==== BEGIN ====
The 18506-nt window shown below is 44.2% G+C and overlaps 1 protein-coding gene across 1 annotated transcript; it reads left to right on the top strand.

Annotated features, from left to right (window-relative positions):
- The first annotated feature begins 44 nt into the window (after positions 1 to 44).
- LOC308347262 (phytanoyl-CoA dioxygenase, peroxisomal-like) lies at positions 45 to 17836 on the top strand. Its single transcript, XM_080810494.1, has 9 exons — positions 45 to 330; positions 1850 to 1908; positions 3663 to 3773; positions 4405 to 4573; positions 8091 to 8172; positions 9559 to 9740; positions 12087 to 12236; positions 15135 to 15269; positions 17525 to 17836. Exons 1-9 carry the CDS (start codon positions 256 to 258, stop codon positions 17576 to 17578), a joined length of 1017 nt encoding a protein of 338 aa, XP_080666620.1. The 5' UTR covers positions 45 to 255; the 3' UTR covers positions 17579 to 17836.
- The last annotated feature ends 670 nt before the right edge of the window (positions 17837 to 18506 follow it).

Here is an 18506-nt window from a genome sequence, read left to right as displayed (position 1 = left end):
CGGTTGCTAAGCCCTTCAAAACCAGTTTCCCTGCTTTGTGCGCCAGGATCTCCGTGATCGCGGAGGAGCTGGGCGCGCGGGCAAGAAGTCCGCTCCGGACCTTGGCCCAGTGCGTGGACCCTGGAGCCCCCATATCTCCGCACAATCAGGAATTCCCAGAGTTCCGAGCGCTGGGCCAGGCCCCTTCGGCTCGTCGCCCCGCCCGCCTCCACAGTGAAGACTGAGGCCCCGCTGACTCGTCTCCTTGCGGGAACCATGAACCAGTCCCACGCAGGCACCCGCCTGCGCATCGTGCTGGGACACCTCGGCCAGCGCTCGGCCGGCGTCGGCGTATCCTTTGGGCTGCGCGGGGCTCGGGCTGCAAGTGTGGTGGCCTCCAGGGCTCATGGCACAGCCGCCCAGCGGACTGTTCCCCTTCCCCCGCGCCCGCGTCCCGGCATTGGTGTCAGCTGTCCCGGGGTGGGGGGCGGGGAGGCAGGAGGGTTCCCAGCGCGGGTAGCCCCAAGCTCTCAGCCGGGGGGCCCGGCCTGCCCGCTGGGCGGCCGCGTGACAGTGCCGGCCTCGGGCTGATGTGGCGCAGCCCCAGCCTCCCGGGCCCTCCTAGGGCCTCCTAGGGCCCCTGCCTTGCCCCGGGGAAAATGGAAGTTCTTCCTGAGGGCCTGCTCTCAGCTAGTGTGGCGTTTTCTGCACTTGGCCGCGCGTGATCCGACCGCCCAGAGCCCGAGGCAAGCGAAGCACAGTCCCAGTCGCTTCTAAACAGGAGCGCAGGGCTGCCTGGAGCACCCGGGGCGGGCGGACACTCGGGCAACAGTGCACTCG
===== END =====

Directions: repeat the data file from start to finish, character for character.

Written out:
The 18506-nt window shown below is 44.2% G+C and overlaps 1 protein-coding gene across 1 annotated transcript; it reads left to right on the top strand.

Annotated features, from left to right (window-relative positions):
- The first annotated feature begins 44 nt into the window (after positions 1 to 44).
- LOC308347262 (phytanoyl-CoA dioxygenase, peroxisomal-like) lies at positions 45 to 17836 on the top strand. Its single transcript, XM_080810494.1, has 9 exons — positions 45 to 330; positions 1850 to 1908; positions 3663 to 3773; positions 4405 to 4573; positions 8091 to 8172; positions 9559 to 9740; positions 12087 to 12236; positions 15135 to 15269; positions 17525 to 17836. Exons 1-9 carry the CDS (start codon positions 256 to 258, stop codon positions 17576 to 17578), a joined length of 1017 nt encoding a protein of 338 aa, XP_080666620.1. The 5' UTR covers positions 45 to 255; the 3' UTR covers positions 17579 to 17836.
- The last annotated feature ends 670 nt before the right edge of the window (positions 17837 to 18506 follow it).

Here is an 18506-nt window from a genome sequence, read left to right as displayed (position 1 = left end):
CGGTTGCTAAGCCCTTCAAAACCAGTTTCCCTGCTTTGTGCGCCAGGATCTCCGTGATCGCGGAGGAGCTGGGCGCGCGGGCAAGAAGTCCGCTCCGGACCTTGGCCCAGTGCGTGGACCCTGGAGCCCCCATATCTCCGCACAATCAGGAATTCCCAGAGTTCCGAGCGCTGGGCCAGGCCCCTTCGGCTCGTCGCCCCGCCCGCCTCCACAGTGAAGACTGAGGCCCCGCTGACTCGTCTCCTTGCGGGAACCATGAACCAGTCCCACGCAGGCACCCGCCTGCGCATCGTGCTGGGACACCTCGGCCAGCGCTCGGCCGGCGTCGGCGTATCCTTTGGGCTGCGCGGGGCTCGGGCTGCAAGTGTGGTGGCCTCCAGGGCTCATGGCACAGCCGCCCAGCGGACTGTTCCCCTTCCCCCGCGCCCGCGTCCCGGCATTGGTGTCAGCTGTCCCGGGGTGGGGGGCGGGGAGGCAGGAGGGTTCCCAGCGCGGGTAGCCCCAAGCTCTCAGCCGGGGGGCCCGGCCTGCCCGCTGGGCGGCCGCGTGACAGTGCCGGCCTCGGGCTGATGTGGCGCAGCCCCAGCCTCCCGGGCCCTCCTAGGGCCTCCTAGGGCCCCTGCCTTGCCCCGGGGAAAATGGAAGTTCTTCCTGAGGGCCTGCTCTCAGCTAGTGTGGCGTTTTCTGCACTTGGCCGCGCGTGATCCGACCGCCCAGAGCCCGAGGCAAGCGAAGCACAGTCCCAGTCGCTTCTAAACAGGAGCGCAGGGCTGCCTGGAGCACCCGGGGCGGGCGGACACTCGGGCAACAGTGCACTCG